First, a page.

Friday, September 3, 2010

You cannot annoy me into buying your product

Yesterday, my NFL Preview edition of Sports Illustrated showed up with a massive insert from DirecTV stuffed in the middle. While I appreciate the scale of this endeavor, clearly the guys who designed this don't actually read magazines.

I'm one of those people who remove all inserts and tip in cards that make the pages hard to turn. This one was nearly impossible to pull out with two strips of booger glue on it, and once I got it out, the giant poster with a picture of a ticket to every game on one side and NFL stars on the other was worthless from a communications standpoint. It didn't tell me anything I didn't already know about DirecTV, and it nearly ruined my magazine. And I can only imagine how much it cost.

I wonder if the team that dreamed this thing up are aware how many of these will end up crumpled in the recycling bin, unread.

Thursday, September 2, 2010

I'm not saying...

In my search for a car, it quickly became apparent to me (and anyone reading this blog) that I wanted a sports sedan, with guts under the hood and a manual stick shift in my hand. On August 17th, I wrote this about the Buick Regal...

"Give me a smoother powerplant with a little more oomph, and I'd seriously consider this car."

On August 25th, the New York Times reported that Buick would release the Regal GS later this year and it will be equipped with a 255 horsepower, 2-liter turbocharged engine paired with a 6-speed manual transmission.

I'm just saying.

Wednesday, September 1, 2010

Is Harley riding off a cliff

Earlier this week it was announced that Harley-Davidson was parting ways with it's long-time ad agency, Carmichael Lynch. I've been a big fan of the work CL has done for Harley since day one. They took on the account when Harley was deep in bankruptcy and helped the brand find its focus through ads with headlines like "Would you sell an unreliable motorcycle to these guys?" over a visual of a prototypical motorcycle gang.

At their core, great brands always stand for one thing and only one thing. For Harley, that thing is the rebel in all of us. That's what made the brand successful.

Harley allows you to feel like a badass, without being bad. And that's a very powerful promise.

A lot of respectable dentists and lawyers buy Harleys because the brand adds an aura of danger to their otherwise normal suburban lives. It transports them – literally and figuratively – from the dull monotony of the everyday to a place where they're free. It's an archetypical need that resides deep within every one of us, whether we choose to acknowledge it or not.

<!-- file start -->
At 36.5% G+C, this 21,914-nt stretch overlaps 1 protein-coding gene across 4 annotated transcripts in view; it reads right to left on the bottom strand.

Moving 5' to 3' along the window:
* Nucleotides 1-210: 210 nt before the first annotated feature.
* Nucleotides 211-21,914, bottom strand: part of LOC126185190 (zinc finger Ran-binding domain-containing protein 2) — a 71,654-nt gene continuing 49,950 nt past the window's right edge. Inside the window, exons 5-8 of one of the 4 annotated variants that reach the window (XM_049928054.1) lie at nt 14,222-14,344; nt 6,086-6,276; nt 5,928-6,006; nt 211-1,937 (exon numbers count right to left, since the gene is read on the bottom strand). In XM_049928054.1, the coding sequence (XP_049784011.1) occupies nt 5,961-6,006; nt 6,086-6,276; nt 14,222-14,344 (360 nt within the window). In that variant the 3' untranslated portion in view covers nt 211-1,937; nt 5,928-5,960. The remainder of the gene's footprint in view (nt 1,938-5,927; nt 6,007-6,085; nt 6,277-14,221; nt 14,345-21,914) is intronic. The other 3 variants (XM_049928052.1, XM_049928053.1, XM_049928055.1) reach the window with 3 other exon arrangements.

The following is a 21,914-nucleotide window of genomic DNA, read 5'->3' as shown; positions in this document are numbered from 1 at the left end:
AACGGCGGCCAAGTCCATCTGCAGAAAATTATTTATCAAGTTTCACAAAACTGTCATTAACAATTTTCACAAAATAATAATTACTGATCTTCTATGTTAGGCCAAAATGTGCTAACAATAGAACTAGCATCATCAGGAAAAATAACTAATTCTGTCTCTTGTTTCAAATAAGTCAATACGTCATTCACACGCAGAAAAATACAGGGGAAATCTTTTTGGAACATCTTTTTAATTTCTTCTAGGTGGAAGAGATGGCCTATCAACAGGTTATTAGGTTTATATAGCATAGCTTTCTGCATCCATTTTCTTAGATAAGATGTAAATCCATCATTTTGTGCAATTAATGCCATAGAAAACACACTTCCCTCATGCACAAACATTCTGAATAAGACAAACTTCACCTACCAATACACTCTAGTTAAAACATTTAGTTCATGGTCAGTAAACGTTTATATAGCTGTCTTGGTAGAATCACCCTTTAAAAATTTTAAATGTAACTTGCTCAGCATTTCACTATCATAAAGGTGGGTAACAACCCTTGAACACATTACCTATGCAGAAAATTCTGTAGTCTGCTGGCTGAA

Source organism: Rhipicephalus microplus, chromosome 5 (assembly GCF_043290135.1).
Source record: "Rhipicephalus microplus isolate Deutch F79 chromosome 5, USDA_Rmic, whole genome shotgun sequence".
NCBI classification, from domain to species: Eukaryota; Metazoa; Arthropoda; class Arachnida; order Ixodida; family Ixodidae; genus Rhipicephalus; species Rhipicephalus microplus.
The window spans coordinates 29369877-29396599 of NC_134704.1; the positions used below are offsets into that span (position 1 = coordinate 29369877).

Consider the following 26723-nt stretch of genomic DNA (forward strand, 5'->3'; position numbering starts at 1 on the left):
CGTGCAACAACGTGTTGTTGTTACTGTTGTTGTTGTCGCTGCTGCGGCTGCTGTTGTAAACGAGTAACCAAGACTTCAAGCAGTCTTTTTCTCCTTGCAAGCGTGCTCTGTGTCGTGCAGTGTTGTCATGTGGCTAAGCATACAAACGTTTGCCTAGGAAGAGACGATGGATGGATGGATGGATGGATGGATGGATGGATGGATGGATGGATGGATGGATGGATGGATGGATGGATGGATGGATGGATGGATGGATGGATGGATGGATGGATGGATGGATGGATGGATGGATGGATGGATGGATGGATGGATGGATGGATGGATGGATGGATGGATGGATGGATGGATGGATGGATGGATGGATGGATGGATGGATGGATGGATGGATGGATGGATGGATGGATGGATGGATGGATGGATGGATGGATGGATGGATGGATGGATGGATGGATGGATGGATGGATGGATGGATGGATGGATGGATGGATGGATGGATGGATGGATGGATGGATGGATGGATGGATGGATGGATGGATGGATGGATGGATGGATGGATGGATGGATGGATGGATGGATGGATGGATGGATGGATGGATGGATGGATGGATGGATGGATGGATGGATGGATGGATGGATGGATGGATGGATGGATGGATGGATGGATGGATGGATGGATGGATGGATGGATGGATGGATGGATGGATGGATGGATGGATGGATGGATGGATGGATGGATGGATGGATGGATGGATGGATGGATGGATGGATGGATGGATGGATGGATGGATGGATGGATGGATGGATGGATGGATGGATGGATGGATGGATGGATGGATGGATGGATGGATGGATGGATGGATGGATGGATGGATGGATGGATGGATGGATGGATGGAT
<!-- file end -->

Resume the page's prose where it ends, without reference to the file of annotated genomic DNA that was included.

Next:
If Harley is walking away from this core belief in an attempt to appeal to a broader audience, it's pure folly and destined to fail. This quote from Marketing Director, Mark-Hans Richer in Ad Age concerns me:

"We've had a good run with Carmichael Lynch over the past 31 years but as our brand has grown globally and with new, broader audiences and cultural opportunities... Our strategies have been moving away from a singular consumer target and a one-size-fits-all agency solution. Rather than accept this new reality, CL chose a different path and we respect that."

Yes, Harley is a global brand that needs to grow its ridership in places like Europe and China. But it won't do it by changing its brand to mirror the cultures of those markets. It will only succeed by being Harley, the iconic American Rebel motorcycle brand, everywhere it's sold.

Clearly, the folks at Carmichael know this and aren't willing to help destroy the brand they helped save 31 years ago.

Tuesday, August 31, 2010

My long nightmare of salesmen and test drives is finally over

For the past few weeks I have been going through the agonizing process of buying a new car. For those of you who have stuck with me, your reward is now at hand.

Day 17: The decision.

Yesterday morning there were five. Today, there is one. And it really boiled down to a battle between desire and money.

I love the BMW. The way it drives, the way it fit me, the way it felt to be behind the wheel. Heck I even liked the looks. But after realizing that we need new windows to make the ramshackle beach cottage a little less like a wind tunnel this winter, $41,000 may just be a little out of reach.

Then there is the Audi A4. Very close to the BMW in every way in my mind, and with the added benefit of not carrying around all that yuppie baggage. Quattro all-wheel drive, a fast revving, quick shifting powertrain and understated good looks. I could really see myself driving this car. At $37,500 equipped the way I want it, however, the A4 presses the upper reaches of my budget.

The VW Jetta TDI SportWagen looks great, drives better than I expected and delivers the kind of fuel economy even a penny pinching, tree hugging, car hater could love. Can I really put my family and clients through the torture chamber that is the back seat in this car? And at nearly $30,000 it doesn't feel like a great overall value. But damn, this car is fun to drive.